The companies, on the other hand, paid very little in taxes. The colonial administration made money by taxing local populations, or by putting import taxes on manufactured goods going to the colonies. In particular, locals had to pay extra for goods imported from countries other than the imperial power. For example, British colonies put big taxes on goods coming to India from Japan, Siam, or France. They wanted sales to go to British companies. At the same time, these taxes helped pay the soldiers and administrators who ran the colony.
Colonies were expensive. Labor was cheap, but salaries for imperial administrators and soldiers were quite high. Colonial administrators needed a tool for keeping down those costs. Rebellion was also really costly, so administrators needed to prevent unrest.
The method they often used is called indirect rule. This was a strategy learned partly from the British experience in India, who in turn had learned from Mughal rule in South Asia before them. Indirect rule meant finding some locals and appointing them, at much lower salaries than Europeans (or Americans). Locals often acted as clerks, soldiers, and minor officials under supervision by citizens of the imperial power. Local labor was less expensive, and they also understood the local society better. Indirect rule, of course, had a weak spot. Local clerks, soldiers, and officials became experts on the imperial system. If they turned against colonial rule, the empire was in big trouble.
And finally, schools. In the colonies, schools were set up mostly to train locals in basic skills so they could serve as clerks, soldiers, and officials. They were to learn adding and subtraction, reading and writing, and the language of the colonizers. But schools did something else. They taught locals all of those ideas of imperialism—that they were inferior, that they were less civilized, and that all important knowledge came from the imperial power. This method was especially used in the colonies of European states. Again, there was an ironic problem here. Once people could read in the languages of Europe, they could read European thinkers who argued that everyone deserved liberty or equality, and use that to evaluate colonialism's legitimacy.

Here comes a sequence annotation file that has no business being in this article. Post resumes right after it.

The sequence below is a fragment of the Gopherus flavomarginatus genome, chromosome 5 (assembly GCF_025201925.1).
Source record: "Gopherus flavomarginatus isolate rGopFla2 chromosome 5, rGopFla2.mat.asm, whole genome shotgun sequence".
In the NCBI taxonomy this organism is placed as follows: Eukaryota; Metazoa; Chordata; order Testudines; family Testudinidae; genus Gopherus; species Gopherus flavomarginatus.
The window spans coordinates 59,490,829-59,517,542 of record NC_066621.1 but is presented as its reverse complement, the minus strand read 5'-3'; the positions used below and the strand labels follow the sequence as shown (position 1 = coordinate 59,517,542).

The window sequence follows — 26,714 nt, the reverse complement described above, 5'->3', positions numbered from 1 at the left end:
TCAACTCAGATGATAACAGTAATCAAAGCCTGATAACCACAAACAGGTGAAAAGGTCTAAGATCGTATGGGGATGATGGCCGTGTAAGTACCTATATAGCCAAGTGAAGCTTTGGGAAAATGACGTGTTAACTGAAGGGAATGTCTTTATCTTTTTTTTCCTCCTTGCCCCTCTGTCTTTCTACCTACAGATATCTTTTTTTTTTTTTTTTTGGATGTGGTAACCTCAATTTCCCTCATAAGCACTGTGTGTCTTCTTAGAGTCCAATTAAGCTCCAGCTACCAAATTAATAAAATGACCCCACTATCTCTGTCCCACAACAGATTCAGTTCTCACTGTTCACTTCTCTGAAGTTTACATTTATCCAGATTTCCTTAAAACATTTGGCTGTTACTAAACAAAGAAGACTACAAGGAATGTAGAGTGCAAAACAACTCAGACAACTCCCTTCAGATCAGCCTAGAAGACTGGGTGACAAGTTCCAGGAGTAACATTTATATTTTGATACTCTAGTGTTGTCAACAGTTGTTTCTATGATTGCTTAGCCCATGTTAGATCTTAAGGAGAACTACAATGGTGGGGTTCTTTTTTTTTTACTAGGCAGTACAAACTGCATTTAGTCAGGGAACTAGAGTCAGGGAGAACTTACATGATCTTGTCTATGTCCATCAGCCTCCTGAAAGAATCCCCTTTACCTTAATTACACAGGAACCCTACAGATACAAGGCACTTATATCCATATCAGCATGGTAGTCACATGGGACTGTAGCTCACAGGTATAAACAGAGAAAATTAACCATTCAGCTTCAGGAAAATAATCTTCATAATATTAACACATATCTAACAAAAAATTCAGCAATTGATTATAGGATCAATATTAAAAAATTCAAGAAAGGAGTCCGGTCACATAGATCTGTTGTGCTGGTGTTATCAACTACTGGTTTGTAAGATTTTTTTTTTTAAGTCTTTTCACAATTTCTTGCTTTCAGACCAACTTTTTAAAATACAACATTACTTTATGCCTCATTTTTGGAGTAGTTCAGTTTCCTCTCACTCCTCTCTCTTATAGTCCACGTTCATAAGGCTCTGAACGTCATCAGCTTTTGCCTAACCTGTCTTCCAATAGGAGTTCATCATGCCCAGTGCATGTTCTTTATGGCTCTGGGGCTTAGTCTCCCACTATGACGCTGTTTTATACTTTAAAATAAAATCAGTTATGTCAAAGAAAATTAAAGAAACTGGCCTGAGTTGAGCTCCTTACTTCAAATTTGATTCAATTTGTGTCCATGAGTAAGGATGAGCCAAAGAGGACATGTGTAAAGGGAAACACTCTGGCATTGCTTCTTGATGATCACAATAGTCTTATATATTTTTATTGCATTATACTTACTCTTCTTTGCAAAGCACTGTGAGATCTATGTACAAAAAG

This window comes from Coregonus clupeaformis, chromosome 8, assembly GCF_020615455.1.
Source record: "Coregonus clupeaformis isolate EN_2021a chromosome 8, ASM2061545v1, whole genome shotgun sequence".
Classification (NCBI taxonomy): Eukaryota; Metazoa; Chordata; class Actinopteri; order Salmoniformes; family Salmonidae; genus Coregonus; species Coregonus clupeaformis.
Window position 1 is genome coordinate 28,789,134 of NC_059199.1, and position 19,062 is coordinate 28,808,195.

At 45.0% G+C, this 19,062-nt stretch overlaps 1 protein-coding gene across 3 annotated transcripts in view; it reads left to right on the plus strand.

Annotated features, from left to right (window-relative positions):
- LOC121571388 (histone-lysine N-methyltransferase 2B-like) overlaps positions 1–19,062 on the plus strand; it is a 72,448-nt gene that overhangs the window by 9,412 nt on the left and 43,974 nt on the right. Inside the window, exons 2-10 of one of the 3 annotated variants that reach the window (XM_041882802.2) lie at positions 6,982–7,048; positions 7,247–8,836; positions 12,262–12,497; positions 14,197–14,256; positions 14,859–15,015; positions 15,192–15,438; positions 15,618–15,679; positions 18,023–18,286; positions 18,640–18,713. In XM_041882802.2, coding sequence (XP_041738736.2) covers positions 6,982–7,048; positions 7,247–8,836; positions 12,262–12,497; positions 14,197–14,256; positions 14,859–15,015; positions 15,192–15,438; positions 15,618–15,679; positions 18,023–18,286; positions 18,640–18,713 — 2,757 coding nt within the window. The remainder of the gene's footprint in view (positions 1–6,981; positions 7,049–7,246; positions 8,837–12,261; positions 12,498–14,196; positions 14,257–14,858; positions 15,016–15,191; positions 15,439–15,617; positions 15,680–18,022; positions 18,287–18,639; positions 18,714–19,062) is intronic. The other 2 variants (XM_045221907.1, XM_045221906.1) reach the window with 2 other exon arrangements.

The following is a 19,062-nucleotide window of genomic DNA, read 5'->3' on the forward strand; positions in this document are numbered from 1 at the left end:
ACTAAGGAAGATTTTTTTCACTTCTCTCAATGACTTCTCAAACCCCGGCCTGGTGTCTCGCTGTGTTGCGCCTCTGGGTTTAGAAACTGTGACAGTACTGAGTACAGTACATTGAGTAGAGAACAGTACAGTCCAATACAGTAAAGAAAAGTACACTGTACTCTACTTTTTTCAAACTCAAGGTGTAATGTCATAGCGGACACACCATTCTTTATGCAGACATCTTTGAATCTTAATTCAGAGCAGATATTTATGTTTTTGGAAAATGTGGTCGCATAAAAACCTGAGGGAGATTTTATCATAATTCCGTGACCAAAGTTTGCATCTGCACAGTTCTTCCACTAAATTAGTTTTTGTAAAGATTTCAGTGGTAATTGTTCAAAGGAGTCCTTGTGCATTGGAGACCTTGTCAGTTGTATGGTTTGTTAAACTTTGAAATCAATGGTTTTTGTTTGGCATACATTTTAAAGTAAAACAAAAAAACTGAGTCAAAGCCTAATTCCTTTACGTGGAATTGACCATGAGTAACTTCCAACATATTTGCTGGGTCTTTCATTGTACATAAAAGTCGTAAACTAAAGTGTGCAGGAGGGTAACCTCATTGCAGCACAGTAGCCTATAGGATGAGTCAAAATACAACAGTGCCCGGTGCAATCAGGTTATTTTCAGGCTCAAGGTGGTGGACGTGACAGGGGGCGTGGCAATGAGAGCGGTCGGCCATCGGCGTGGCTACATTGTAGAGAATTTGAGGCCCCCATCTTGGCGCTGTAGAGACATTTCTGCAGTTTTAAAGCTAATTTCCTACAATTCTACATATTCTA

Photo of schoolchildren in Madagascar sitting at their desks with their teacher standing in the background.
So you see, everything comes back to ideas. Imperialism was a set of ideas that inspired actual practices and policies in the real world, namely colonialism. These were extremely unjust practices, in many cases. But along with colonialism and imperialist ideas, other ideas promoting freedom and individual sovereignty traveled around the world, and those ideas would be very difficult for colonial governments to control.
Trevor Getz is Professor of African History at San Francisco State University. He has written eleven books on African and world history, including Abina and the Important Men. He is also the author of A Primer for Teaching African History, which explores questions about how we should teach the history of Africa in high school and university classes.